Just weeks before the rollout of a COVID-19 vaccine, and with the first doses already in states’ hands, industry advocates are urging governors to prioritize long-term care residents and staff for inoculations.
In a Monday joint statement, four top aging services organizations asked decision-makers to remember the vulnerability of nursing homes, assisted living and senior living communities to coronavirus outbreaks.
Advocates want to avoid a repeat of the early pandemic, when essential resources were mainly directed to hospitals and other healthcare sectors. This left the industry pleading for help as facility cases skyrocketed, said LeadingAge, Argentum, the American Health Care Association/National Center for Assisted Living and the American Seniors Housing Association.
The public health sector cannot let that happen again, the groups argued. With cases now on the rise, priority vaccination will help prevent more transmission, illness and deaths in these facilities, they added.
“The virus has taken a tremendous and outsized toll on long-term care residents and the staff that care for them,” Katie Smith Sloan, president and CEO, LeadingAge, told McKnight’s Clinical Daily in an email. “We hope that governors will recognize this and that they will take action by protecting long-term care residents and staff first and foremost so more lives are not needlessly lost.”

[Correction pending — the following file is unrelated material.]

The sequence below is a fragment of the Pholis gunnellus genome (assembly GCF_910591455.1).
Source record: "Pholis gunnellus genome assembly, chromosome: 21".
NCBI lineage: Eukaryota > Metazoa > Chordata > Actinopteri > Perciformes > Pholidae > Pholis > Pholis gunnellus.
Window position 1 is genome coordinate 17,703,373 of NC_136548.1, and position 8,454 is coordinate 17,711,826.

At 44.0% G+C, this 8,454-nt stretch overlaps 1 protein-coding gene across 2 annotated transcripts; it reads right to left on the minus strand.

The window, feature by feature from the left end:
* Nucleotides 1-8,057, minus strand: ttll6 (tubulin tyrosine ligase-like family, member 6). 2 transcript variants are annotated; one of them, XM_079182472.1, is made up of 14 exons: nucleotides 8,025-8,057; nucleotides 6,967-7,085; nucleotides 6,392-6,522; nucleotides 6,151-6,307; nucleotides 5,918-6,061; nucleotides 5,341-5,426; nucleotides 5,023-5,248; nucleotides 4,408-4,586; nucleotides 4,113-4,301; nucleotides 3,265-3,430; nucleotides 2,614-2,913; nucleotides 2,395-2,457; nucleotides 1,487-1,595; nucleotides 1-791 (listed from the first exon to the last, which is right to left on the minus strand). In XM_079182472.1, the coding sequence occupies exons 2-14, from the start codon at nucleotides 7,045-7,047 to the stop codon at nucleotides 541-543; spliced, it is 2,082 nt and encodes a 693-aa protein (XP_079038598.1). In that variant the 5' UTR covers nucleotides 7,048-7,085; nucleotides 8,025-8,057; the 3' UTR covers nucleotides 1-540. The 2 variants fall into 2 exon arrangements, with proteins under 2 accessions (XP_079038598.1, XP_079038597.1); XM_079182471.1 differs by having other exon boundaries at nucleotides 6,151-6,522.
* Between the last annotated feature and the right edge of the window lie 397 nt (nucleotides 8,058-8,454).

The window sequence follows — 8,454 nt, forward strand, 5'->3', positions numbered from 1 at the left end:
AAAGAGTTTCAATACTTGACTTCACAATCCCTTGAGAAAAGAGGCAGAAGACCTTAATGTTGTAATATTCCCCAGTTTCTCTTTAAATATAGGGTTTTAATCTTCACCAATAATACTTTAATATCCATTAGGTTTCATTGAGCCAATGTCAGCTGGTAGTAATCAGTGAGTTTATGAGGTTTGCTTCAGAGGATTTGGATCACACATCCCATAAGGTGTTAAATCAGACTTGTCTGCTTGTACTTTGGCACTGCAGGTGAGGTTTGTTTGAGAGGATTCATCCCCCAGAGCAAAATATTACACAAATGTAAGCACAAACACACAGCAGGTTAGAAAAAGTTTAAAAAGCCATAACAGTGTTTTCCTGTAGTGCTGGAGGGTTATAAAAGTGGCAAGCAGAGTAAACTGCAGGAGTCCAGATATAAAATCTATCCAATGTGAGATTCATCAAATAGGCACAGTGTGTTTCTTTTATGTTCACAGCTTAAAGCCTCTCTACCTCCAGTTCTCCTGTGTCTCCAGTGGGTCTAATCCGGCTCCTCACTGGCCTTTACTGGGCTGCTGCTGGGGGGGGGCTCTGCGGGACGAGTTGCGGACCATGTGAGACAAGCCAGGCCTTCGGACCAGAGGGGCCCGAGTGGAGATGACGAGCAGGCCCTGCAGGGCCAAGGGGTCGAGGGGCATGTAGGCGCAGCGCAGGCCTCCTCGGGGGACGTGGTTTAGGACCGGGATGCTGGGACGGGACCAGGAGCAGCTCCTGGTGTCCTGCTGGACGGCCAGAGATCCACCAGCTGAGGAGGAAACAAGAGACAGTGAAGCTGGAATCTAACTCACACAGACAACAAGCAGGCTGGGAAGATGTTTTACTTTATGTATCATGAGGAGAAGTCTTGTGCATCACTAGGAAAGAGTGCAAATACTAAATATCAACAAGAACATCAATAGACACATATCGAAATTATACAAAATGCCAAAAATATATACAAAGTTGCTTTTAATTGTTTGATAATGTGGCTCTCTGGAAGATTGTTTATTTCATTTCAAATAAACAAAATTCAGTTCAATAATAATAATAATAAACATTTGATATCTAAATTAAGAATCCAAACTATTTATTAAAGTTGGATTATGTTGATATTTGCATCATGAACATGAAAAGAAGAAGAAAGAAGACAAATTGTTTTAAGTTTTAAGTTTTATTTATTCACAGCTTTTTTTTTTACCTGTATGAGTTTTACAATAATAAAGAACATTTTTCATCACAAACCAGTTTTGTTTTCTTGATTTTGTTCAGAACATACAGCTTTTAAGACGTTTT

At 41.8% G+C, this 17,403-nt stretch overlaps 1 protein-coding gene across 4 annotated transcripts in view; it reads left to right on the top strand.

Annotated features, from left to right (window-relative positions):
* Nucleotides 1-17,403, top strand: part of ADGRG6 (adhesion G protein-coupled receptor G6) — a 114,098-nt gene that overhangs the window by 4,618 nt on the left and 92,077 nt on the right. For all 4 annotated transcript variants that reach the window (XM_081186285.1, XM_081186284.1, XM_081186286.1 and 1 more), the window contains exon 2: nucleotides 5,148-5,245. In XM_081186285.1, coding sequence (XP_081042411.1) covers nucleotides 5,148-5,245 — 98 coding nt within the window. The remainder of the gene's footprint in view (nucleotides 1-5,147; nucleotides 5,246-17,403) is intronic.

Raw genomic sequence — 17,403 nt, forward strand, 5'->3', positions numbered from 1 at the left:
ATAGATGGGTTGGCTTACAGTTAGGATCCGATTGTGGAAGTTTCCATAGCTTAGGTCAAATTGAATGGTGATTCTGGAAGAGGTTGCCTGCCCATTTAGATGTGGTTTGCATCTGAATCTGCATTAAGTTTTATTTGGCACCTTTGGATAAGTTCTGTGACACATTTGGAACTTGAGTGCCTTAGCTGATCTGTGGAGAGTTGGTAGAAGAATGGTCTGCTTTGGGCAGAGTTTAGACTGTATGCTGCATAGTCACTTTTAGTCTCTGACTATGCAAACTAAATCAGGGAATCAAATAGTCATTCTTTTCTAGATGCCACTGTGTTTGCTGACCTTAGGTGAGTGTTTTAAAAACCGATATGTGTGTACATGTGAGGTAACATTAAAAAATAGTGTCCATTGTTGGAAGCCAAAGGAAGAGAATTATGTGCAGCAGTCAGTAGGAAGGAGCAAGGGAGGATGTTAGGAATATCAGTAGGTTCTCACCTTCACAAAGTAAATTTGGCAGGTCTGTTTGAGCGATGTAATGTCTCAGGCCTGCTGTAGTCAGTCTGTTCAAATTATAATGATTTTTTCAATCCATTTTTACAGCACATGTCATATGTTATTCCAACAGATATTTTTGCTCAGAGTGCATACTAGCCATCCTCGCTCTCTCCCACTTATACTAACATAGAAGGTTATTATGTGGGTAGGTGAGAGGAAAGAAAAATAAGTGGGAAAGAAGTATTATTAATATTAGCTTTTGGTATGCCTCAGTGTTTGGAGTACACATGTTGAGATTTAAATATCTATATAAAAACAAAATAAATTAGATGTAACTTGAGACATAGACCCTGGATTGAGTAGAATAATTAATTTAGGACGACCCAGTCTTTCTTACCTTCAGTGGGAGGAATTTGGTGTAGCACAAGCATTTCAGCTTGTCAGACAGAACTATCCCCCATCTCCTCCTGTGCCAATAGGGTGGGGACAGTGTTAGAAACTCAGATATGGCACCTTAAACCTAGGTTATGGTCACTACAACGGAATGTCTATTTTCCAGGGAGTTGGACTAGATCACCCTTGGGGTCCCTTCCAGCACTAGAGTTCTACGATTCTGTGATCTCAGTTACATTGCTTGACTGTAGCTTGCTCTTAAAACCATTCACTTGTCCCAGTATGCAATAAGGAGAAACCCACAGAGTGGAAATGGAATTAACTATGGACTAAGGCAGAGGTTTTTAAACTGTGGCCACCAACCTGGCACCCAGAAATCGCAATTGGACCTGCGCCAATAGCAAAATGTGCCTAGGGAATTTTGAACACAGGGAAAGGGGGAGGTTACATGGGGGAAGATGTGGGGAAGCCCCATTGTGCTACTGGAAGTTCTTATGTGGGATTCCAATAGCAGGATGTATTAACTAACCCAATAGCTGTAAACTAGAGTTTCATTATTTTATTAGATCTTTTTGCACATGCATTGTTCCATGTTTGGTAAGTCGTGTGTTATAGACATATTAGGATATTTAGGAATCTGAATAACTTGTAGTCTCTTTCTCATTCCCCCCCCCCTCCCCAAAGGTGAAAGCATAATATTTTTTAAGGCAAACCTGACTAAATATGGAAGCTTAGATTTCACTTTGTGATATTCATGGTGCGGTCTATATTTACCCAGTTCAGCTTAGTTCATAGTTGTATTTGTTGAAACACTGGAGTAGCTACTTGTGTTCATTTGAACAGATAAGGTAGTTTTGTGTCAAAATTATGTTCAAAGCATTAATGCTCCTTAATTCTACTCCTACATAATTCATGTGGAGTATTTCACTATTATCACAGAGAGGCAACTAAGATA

Federal agencies plan to make official allocation recommendations when a vaccine is approved. But the signals have been mixed, and the final decision of who gets the first vaccines is up to the states and other U.S. jurisdictions, Health and Human Services Secretary Alex Azar said last week.
“Government reports correctly identified all long-term care residents and staff for priority distribution of COVID-19 vaccines,” the advocates stated. “It is critical that policymakers at all levels maintain that position as these products come online and are delivered across the country.”
Federal health officials have repeatedly said that a vaccine approval and rollout is likely to come before the end of the year. The Food and Drug Administration plans to consult on Dec. 10 with its independent advisory board about whether to approve Pfizer’s vaccine for emergency use. Drugmaker Moderna on Monday also asked for approval, and AstraZeneca has said that it plans to do so in the near future.
States, meanwhile, have been allocated a share of 6.4 million vaccine doses based on population data, in theory allowing distribution to begin immediately after federal approval.